Drain and serve warm.


Click here for updated GALLERY II

Portfolio  and  Yelp

Stuffed Zucchini Flowers

Stuffed Zucchini Flowers

Stuffed Zucchini Flowers

I just got these at a local green market. Making stuffed zucchini flowers isn’t an exact science so I can’t give you exact ingredient measurements.
I got about 20 flowers and started by pulling out the pistil. It’s hard and takes up room that can be used for stuffing.
Stuffed Zucchini Flowers
Pistils
I mixed 3 heaping tablespoons of ricotta with 1 tablespoon of grated Parmigiana. I tasted it and it didn’t need any additional salt. I put 1 to 2 espresso spoons of stuffing into each flower depending on their size. The petals stick to the stuffing so there’s no need to tie them.

Stuffed Zucchini Flowers

I rolled them in flour and then beat an egg with 2 tablespoons of cold water to thin it. I dipped them in the egg wash and then rolled them in the flour again.Stuffed Zucchini Flowers
Fry them until they’re yellowish-gold, drain and serve. 

Click here for updated GALLERY II

Portfolio  and  Yelp

Collard Greens Southern Style

Collard Greens Southern Style

I recently did a post on Collard Greens Italian Style. It’s only  fair that I do a traditional southern recipe. I got this from a couple I know whose families come from Georgia.

Collard Greens Southern Style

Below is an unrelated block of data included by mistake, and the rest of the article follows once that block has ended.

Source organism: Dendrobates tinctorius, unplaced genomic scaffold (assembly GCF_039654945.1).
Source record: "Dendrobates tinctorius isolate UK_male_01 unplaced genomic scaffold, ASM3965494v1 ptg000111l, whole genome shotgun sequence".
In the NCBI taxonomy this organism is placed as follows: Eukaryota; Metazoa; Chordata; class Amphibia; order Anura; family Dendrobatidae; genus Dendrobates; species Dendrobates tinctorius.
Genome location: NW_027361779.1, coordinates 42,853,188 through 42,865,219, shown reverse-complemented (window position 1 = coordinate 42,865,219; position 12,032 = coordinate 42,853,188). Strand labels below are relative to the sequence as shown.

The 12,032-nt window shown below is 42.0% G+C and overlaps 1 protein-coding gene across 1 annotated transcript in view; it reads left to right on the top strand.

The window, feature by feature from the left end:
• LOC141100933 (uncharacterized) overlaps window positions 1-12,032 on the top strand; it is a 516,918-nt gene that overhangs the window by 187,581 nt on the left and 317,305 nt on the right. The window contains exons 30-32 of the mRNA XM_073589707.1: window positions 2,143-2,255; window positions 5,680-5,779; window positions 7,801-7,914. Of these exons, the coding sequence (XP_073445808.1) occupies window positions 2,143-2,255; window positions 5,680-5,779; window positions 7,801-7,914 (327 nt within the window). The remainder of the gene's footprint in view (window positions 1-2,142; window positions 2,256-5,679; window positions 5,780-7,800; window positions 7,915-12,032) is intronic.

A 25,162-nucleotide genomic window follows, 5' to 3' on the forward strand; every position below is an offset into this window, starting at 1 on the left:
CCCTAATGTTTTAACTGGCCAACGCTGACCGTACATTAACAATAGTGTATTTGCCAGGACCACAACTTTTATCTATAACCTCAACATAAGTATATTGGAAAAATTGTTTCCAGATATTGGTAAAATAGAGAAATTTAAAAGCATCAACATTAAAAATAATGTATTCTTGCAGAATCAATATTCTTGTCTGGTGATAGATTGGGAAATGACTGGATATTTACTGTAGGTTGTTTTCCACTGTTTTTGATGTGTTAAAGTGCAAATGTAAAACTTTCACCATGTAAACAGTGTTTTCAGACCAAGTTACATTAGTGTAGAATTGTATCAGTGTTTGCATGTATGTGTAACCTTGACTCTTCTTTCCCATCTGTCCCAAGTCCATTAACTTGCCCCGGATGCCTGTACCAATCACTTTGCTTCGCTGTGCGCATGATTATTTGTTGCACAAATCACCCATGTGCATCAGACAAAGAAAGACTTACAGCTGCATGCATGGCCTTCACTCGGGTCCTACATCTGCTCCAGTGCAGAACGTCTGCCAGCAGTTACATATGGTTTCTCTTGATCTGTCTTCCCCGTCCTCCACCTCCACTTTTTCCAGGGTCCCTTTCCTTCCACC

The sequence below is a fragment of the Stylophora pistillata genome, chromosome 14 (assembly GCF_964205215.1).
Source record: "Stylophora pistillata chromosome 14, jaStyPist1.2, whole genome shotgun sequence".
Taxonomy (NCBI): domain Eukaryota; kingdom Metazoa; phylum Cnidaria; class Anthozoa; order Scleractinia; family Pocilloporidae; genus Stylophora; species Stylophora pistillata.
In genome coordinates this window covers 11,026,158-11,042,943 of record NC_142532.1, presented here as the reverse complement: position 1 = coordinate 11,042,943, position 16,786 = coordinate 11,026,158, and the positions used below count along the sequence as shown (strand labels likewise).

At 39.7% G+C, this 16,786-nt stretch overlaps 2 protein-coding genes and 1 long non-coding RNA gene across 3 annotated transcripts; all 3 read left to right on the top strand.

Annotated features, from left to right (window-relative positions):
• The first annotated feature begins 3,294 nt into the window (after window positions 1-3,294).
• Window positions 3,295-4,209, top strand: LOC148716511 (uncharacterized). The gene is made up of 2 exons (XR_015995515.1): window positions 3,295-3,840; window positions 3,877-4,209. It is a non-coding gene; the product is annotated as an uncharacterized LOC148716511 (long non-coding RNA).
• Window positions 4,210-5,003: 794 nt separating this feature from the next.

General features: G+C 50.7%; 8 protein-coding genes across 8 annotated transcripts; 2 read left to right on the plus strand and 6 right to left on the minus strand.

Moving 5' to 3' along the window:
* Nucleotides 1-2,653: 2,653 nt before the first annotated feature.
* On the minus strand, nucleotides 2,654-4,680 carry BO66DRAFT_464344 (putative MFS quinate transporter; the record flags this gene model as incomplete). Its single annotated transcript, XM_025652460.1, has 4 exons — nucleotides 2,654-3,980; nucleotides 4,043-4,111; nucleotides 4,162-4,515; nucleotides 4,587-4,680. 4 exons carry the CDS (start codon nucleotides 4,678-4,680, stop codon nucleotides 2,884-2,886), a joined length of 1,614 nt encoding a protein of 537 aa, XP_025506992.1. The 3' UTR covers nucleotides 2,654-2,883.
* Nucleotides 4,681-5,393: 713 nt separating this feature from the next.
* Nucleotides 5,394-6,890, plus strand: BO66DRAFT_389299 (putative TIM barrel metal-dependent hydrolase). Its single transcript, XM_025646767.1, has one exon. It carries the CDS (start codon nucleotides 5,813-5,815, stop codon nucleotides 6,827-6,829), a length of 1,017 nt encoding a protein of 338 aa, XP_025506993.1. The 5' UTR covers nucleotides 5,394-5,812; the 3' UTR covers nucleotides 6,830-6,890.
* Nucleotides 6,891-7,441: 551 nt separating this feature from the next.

Collard Greens Southern Style

  • Place hock in a large pot and just cover with chicken stock, water or a combination of the two. Bring to a boil and then simmer until the liquid is reduced by a third.
  • While the hock is simmering, remove collard stems and roll leaves lengthwise like a cigar and slice into 1 inch pieces. Put cut leaves in a sink full of cold water and wash. Remove and drain.Collard Greens Southern Style
  • In a separate pan lightly sauté onion on a low heat in half of the fat or oil. Don’t brown.Collard Greens Southern Style
  • When the onion is soft and translucent add salt, vinegar, garlic, sugar, pepper and remaining bacon fat or olive oil to pan. Cook on a medium low heat for a few minutes then add to the pot with the hock.Collard Greens Southern Style
  • Turn heat to high and add greens, stir, cover and lower heat and simmer for 45 to 60 minutes, until tender.Collard Greens Southern Style

Collard Greens Southern Style


Click here for updated GALLERY II

Portfolio  and  Yelp

Jalapenos

Jalapenos

Sun Dried and Brochette

Sun Dried Jalapenos

Hang the jalapenos someplace where there is good air flow. They don’t have to be in the sun to be sun dried.


Depending on the weather, after a couple of weeks when they become hard and red, they’re done. Cut off the stem end and place them in boiling water for 5 minutes.


Drain them, pat them dry and lightly press them to squeeze out as much water as you can. Let them continue to dry for 60 minutes and then place them in a jar. Fill the jar with olive oil, close tightly and shake. This will release some air bubbles. Add more oil and refrigerate. They’ll be ready to eat in a week.

Jalapeno Brochettes

Start by roasting the jalapenos on an open flame. First, they’ll blister and then blacken – keep turning until they’re done.


Scrape off the blackened skin with the back of a knife and cut off the stem end. Some specs of black might remain and that’s OK. Don’t be tempted to rinse them. You’ll wash off the flavor.